Eugene Peterson on page 16 of his book entitled Eat This Book, had this to say regarding the differences between our modern culture’s spirituality, and that of the Christian way:

“It has become characteristic of our burgeoning, contemporary spirituality in its various manifestations to take the sovereign self as text. But the results are not encouraging: the groundswell of interest in spirituality as this new millennium has opened up does not seem to be producing any discernible outpouring of energetic justice and faithful love, two of the more obvious accompaniments of a healthy and holy Christian life. In fact, we have arrived at a point now when the term “spirituality” is more apt to call to mind dabblers in transcendence than lives of rigor, exuberance, goodness, and justice-the kinds of lives historically associated with this word.

Christians can hardly fail to take account of the popularity of these self-sovereign spiritualities, sometimes to be impressed by some of the spiritual pyrotechnics, occasionally even to ooh and aah over them. But mature reflection doesn’t provide encouragement to go in for them ourselves. In contrast to the self-serving and glamorous spiritualities, ours is a pedestrian way, literally pedestrian: we put one foot in front of the other as we follow Jesus. And in order to know who he is, where he is going, and how to walk in his steps, we reach for a book, the book, and read it.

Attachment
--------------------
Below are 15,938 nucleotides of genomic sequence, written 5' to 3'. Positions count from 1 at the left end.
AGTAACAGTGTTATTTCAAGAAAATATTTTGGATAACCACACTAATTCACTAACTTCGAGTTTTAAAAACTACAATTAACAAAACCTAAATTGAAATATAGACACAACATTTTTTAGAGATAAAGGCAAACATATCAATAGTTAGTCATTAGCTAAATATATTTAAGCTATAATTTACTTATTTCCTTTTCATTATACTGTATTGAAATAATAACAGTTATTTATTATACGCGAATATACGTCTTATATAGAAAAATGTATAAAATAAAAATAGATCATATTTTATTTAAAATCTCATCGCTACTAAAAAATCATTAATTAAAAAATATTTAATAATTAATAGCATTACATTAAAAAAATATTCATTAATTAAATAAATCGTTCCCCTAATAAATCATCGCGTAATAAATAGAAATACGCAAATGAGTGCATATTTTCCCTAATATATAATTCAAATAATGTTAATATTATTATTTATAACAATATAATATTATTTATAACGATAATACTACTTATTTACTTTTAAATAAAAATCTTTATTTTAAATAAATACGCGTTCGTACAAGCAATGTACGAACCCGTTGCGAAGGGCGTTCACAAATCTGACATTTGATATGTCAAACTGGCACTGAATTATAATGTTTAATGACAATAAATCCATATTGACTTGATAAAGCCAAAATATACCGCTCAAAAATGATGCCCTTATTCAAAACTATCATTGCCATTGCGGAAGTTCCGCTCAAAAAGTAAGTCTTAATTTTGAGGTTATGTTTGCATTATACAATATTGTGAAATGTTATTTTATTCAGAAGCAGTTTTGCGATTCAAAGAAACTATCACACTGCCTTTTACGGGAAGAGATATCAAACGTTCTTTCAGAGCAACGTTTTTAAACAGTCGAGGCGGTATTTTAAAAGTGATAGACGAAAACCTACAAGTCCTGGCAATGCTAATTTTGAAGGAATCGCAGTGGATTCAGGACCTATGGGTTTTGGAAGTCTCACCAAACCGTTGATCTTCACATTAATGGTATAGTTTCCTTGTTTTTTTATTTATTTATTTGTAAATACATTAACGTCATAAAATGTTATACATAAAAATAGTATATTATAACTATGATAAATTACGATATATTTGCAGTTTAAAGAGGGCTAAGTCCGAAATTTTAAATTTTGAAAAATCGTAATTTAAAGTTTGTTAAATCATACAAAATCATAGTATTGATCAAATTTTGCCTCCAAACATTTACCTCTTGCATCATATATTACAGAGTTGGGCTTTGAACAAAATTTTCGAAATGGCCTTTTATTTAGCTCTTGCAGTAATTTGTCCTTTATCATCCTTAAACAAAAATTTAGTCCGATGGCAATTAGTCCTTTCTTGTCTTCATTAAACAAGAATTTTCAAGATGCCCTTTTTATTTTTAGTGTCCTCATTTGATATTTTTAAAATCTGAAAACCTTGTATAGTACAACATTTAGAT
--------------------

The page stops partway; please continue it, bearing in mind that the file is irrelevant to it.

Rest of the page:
I think Peterson is on to something with this thought. This modern, self obsessed, and fragmented spirituality directly mirrors the social fragmentation and  self-worship that our consumerist society idolizes. Christianity runs wonderfully counter to our culture by having everyone follow one path, to one God, using one book and one Spirit to help guide us to him.